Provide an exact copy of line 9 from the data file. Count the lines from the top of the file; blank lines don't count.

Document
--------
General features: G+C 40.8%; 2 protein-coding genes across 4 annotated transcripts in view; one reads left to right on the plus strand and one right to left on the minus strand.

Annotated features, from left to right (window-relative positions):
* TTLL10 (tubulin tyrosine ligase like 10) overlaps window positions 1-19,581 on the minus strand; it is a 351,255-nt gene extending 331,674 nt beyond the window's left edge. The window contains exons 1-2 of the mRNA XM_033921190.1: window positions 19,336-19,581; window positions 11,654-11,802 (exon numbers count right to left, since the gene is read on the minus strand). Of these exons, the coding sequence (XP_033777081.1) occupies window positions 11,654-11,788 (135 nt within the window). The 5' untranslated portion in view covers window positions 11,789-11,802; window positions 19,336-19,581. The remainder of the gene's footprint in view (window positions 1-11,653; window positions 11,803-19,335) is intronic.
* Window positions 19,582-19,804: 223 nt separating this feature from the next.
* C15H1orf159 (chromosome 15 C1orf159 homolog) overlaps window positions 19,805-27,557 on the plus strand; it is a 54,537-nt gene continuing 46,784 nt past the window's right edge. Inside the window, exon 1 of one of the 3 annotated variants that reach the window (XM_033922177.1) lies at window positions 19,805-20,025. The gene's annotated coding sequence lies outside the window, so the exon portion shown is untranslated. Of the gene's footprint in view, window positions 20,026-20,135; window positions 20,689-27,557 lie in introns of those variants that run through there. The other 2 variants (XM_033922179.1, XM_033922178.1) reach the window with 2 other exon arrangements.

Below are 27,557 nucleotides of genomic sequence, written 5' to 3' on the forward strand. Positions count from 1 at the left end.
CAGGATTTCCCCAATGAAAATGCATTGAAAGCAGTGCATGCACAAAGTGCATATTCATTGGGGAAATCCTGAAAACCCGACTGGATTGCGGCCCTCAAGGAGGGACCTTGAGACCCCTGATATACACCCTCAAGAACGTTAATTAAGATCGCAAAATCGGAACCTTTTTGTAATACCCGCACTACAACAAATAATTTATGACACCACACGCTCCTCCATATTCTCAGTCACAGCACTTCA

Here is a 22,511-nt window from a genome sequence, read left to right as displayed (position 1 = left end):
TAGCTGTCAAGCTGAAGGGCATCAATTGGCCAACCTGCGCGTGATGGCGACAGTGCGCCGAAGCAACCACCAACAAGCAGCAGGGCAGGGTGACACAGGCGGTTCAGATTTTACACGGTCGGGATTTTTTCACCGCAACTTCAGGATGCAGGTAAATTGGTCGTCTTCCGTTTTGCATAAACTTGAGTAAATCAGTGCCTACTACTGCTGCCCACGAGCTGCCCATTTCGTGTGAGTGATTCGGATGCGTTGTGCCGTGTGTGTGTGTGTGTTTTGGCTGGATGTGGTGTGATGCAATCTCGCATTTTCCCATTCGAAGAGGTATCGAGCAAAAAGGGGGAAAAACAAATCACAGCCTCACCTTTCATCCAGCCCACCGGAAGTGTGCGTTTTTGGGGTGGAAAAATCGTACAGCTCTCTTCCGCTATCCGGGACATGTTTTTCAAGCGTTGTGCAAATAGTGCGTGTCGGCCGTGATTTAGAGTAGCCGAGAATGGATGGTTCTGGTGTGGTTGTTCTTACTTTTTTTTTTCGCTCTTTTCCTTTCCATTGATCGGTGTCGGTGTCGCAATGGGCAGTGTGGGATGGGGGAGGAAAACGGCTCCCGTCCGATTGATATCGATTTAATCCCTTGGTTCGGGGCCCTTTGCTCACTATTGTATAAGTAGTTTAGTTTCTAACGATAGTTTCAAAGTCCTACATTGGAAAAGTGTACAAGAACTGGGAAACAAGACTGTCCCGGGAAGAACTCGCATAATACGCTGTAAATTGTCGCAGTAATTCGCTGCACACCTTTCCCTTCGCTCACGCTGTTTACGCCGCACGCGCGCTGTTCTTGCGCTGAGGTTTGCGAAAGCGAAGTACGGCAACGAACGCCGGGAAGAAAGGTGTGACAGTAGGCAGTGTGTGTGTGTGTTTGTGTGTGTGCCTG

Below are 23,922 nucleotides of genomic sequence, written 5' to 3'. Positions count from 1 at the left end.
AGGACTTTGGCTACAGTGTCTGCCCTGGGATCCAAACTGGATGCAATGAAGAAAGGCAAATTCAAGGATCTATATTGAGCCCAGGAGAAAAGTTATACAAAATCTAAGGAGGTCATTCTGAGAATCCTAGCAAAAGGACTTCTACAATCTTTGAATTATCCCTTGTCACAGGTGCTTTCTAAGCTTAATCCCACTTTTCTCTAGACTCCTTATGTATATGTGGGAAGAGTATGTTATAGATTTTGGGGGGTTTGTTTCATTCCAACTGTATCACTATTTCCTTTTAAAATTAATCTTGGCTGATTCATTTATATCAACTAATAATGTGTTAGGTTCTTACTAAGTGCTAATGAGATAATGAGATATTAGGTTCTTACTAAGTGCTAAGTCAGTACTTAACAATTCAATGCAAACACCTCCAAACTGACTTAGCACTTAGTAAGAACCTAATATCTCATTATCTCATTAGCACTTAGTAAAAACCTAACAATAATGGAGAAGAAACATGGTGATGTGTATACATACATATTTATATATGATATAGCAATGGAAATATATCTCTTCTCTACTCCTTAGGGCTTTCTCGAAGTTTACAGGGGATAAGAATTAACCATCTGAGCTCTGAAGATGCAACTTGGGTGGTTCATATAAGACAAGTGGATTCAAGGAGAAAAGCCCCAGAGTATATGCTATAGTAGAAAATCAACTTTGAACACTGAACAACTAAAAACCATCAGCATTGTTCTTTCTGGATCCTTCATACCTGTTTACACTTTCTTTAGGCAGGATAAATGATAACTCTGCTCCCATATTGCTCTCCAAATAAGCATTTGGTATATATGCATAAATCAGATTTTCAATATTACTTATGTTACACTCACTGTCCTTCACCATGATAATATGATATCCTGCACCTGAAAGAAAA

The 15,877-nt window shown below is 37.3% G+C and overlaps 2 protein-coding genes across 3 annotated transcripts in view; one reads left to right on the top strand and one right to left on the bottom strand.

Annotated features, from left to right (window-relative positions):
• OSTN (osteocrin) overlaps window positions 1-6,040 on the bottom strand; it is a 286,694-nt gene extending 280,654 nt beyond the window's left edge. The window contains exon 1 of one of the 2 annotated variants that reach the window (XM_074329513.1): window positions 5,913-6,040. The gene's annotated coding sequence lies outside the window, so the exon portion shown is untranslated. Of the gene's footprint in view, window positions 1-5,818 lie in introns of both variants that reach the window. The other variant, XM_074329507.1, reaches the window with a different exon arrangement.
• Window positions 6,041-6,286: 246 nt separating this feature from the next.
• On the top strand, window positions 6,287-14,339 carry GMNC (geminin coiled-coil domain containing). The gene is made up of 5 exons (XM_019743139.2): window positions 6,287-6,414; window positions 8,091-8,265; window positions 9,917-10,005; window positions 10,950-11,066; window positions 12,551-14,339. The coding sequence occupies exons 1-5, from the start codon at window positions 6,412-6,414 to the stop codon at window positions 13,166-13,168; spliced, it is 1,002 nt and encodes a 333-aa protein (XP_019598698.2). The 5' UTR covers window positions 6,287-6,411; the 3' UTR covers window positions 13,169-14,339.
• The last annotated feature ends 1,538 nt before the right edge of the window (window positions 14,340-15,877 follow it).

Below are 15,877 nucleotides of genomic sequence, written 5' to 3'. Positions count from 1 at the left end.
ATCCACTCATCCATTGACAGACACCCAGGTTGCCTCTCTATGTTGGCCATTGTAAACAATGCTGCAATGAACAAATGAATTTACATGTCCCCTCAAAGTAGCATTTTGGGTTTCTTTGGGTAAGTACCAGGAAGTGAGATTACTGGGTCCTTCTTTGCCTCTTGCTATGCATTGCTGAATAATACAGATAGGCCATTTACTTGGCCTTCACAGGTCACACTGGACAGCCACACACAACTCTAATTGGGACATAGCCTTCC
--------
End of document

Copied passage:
TAGCTGTCAAGCTGAAGGGCATCAATTGGCCAACCTGCGCGTGATGGCGACAGTGCGCCGAAGCAACCACCAACAAGCAGCAGGGCAGGGTGACACAGGCGGTTCAGATTTTACACGGTCGGGATTTTTTCACCGCAACTTCAGGATGCAGGTAAATTGGTCGTCTTCCGTTTTGCATAAACTTGAGTAAATCAGTGCCTACTACTGCTGCCCACGAGCTGCCCATTTCGTGTGAGTGATTCGGATGCGTTGTGCCGTGTGTGTGTGTGTGTTTTGGCTGGATGTGGTGTGATGCAATCTCGCATTTTCCCATTCGAAGAGGTATCGAGCAAAAAGGGGGAAAAACAAATCACAGCCTCACCTTTCATCCAGCCCACCGGAAGTGTGCGTTTTTGGGGTGGAAAAATCGTACAGCTCTCTTCCGCTATCCGGGACATGTTTTTCAAGCGTTGTGCAAATAGTGCGTGTCGGCCGTGATTTAGAGTAGCCGAGAATGGATGGTTCTGGTGTGGTTGTTCTTACTTTTTTTTTTCGCTCTTTTCCTTTCCATTGATCGGTGTCGGTGTCGCAATGGGCAGTGTGGGATGGGGGAGGAAAACGGCTCCCGTCCGATTGATATCGATTTAATCCCTTGGTTCGGGGCCCTTTGCTCACTATTGTATAAGTAGTTTAGTTTCTAACGATAGTTTCAAAGTCCTACATTGGAAAAGTGTACAAGAACTGGGAAACAAGACTGTCCCGGGAAGAACTCGCATAATACGCTGTAAATTGTCGCAGTAATTCGCTGCACACCTTTCCCTTCGCTCACGCTGTTTACGCCGCACGCGCGCTGTTCTTGCGCTGAGGTTTGCGAAAGCGAAGTACGGCAACGAACGCCGGGAAGAAAGGTGTGACAGTAGGCAGTGTGTGTGTGTGTTTGTGTGTGTGCCTG